Senators demanded Tuesday to be let in on what they called the most secretive, powerful federal agency in existence, voting overwhelmingly to audit the loans and deals the Federal Reserve made over the past three years but stopping short of demanding a full review of the Fed’s future monetary policy.
The 96-0 vote for a one-time audit reflects the growing distrust of government - fueled by populists on the left and Rep. Ron Paul and libertarians on the right, who say they’ve been betrayed by the Wall Street-Washington financial consensus that has governed policy for two decades.
“The average American is beginning to wonder what goes on behind closed doors with the Fed,” said Sen. Bernard Sanders, Vermont independent.
He said he began seeking an audit after being stonewalled by Fed Chairman Ben S. Bernanke at a Senate hearing last year.
Bipartisan frustration with the Fed has been boiling for years, but there were limits Tuesday to how far lawmakers were willing to go. Minutes after approving the one-time audit, senators defeated another plan for ongoing audit authority that would include monetary policy.
The Obama administration and Senate Democratic leaders said broader audit power could compromise the Fed’s independence.
Also Tuesday, senators rejected Republicans’ efforts to force reforms for Fannie Mae and Freddie Mac, the government-backed mortgage companies that many analysts say helped spark the financial blowup by backing ill-advised loans.
Democratic leaders said they want to reform the two government-sponsored enterprises later, when they can give it more consideration, rather than tuck the Republicans’ proposal into the major financial reform package senators are pushing to complete.
The House has passed a financial reform bill that includes broad authority for the U.S. comptroller general to conduct an ongoing examination of the Fed’s activities.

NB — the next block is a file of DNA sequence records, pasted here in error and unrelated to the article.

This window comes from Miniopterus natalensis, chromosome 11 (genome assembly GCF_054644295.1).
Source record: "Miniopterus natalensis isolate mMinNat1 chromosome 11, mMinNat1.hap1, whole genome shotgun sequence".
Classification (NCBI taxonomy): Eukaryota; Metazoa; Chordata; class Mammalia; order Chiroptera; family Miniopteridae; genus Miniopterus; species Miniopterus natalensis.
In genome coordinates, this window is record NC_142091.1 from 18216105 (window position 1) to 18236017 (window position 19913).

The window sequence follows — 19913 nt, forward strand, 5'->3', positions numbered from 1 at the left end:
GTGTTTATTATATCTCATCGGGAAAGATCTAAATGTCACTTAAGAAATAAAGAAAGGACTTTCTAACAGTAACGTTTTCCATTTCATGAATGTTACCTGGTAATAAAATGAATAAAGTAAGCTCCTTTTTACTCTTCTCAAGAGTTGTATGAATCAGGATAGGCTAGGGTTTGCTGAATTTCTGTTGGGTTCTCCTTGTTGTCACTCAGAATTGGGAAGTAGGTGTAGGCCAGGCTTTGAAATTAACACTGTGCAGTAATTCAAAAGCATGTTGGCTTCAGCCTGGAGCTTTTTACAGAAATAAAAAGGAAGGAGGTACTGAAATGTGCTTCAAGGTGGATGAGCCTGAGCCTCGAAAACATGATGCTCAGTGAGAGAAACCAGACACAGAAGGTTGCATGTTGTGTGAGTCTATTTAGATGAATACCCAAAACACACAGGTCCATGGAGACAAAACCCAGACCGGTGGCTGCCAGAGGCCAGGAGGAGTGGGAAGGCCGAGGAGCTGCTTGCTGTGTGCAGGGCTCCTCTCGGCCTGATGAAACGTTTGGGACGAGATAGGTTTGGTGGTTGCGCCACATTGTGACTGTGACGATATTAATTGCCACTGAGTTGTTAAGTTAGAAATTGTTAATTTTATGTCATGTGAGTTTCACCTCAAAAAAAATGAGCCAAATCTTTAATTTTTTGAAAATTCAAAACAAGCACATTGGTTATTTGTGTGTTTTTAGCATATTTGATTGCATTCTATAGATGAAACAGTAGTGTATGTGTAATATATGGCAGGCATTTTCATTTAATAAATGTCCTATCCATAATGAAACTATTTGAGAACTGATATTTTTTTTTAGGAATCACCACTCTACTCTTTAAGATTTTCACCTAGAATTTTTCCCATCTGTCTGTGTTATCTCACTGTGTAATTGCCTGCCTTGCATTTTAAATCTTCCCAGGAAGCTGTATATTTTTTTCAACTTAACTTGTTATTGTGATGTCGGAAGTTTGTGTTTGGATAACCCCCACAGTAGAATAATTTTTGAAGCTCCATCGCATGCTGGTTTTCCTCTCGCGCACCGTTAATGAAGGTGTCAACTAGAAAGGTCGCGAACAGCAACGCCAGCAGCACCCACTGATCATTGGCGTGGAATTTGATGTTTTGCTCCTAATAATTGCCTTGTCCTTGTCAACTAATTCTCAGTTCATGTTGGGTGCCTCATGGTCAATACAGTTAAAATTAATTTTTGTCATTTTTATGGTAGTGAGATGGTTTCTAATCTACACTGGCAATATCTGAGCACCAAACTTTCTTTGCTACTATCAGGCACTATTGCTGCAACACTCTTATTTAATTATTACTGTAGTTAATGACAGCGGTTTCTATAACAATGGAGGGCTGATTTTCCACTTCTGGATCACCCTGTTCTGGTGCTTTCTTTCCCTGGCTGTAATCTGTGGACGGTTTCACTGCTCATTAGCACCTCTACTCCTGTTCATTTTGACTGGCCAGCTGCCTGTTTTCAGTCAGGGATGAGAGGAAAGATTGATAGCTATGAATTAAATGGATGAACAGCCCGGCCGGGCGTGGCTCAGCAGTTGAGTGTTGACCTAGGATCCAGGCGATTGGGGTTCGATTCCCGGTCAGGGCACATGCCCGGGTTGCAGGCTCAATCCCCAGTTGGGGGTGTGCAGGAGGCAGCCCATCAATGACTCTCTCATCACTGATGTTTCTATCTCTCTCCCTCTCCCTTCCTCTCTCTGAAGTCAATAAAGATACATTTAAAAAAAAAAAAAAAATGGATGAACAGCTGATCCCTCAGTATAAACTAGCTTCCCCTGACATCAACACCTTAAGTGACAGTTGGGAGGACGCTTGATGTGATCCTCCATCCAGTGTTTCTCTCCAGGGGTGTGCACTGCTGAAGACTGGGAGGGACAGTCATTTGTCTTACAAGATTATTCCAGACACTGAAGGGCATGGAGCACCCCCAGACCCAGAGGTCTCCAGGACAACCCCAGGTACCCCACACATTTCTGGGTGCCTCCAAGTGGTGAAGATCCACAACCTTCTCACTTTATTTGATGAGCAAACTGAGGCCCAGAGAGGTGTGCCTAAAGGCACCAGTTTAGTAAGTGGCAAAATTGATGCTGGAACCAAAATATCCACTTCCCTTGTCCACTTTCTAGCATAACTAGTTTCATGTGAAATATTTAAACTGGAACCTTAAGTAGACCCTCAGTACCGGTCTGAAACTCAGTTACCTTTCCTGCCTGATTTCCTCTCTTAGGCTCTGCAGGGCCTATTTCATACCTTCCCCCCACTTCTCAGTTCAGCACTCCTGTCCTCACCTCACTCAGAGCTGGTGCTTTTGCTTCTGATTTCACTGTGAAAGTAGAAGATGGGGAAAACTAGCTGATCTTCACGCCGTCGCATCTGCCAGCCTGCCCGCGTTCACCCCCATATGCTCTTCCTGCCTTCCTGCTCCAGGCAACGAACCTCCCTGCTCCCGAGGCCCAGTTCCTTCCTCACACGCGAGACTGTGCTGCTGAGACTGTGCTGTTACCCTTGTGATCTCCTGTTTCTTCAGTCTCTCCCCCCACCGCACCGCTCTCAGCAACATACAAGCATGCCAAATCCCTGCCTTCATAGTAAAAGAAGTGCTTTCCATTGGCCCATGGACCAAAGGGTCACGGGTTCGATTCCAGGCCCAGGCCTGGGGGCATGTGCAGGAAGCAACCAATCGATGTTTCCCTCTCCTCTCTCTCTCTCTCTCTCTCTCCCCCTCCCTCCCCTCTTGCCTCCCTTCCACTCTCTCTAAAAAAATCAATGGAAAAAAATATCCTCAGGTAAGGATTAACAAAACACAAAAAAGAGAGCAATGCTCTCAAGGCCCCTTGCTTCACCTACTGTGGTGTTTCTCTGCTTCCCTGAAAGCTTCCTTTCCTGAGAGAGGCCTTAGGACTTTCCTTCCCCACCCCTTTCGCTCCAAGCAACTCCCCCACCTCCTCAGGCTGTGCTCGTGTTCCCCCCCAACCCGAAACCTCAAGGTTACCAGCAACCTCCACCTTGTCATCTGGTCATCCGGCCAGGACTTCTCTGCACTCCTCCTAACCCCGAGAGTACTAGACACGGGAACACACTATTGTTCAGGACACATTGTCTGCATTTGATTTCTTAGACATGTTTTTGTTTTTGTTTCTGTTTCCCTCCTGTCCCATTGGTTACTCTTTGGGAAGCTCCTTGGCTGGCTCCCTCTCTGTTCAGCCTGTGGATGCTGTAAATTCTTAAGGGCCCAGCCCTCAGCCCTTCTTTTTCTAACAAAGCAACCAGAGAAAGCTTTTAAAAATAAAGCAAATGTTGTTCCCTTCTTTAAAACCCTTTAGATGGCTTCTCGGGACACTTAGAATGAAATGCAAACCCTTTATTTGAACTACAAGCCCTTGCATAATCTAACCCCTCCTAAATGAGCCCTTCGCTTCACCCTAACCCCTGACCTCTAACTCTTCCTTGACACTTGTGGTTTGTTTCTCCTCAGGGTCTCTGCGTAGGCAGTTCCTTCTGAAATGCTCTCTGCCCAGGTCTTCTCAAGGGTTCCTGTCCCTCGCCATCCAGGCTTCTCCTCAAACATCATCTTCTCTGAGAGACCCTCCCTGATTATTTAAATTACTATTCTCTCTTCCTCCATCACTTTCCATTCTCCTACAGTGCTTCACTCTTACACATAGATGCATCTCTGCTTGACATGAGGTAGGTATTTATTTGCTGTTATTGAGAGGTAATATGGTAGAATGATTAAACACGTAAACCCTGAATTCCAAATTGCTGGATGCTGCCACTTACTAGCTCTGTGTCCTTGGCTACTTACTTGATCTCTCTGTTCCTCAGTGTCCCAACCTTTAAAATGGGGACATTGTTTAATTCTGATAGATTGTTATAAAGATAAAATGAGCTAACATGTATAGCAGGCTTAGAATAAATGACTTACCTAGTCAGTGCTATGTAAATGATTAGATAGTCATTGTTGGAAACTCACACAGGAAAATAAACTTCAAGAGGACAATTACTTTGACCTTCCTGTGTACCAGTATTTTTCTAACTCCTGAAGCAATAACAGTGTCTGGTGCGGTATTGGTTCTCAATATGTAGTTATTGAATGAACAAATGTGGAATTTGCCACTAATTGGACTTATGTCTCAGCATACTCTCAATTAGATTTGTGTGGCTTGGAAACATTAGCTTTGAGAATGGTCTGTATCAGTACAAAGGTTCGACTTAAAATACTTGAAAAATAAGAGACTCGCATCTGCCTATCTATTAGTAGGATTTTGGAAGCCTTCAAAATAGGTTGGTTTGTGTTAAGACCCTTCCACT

Mr. Sanders’ proposal would limit the comptroller general’s examination to the Fed’s lending activities from Dec. 1, 2007, to the present and require a report back to Congress by December. Mr. Sanders’ amendment also would require auditors to see whether members of the Federal Reserve Board of Governors have a conflict of interest in how they do their jobs.
Mark A. Calabria, director of financial regulation studies at the Cato Institute, said senators acted on what has incited the most anger, which meant auditing past bank bailouts, but didn’t want to tread on the more complex parts of Federal Reserve policy.
“The fact is that most of Congress does not understand monetary policy. The thing that was least transparent, least understood, so arguably most in need of an audit, was taken off the table,” Mr. Calabria said.
The House and Senate versions will have to be squared in an eventual conference, where President Obama is likely to weigh in heavily against a full audit and instead back the Sanders proposal.
Deputy Treasury Secretary Neal S. Wolin said the new version “strikes the appropriate balance” by focusing on lending practices while leaving the monetary policy decisions off limits.
Mr. Paul, the Texas Republican who highlighted his opposition to the Fed in his failed 2008 bid for the Republican presidential nomination, has been pushing for an audit for nearly three decades, with little success.
This time around, Rep. Alan Grayson, Florida Democrat, joined Mr. Paul’s effort and brought dozens of Democrats on board, and together they rounded up more than 300 co-sponsors for the full audit proposal.
“It’s time for people to know what happened to our money,” Mr. Grayson said Tuesday, calling the Senate’s action a half-step.
Activists on both sides said they viewed this as a dent in the Washington-based financial consensus that has developed over the past couple of decades.
“It worked. We beat the banks,” said Jane Hamsher, founder of the liberal blog Firedoglake.com.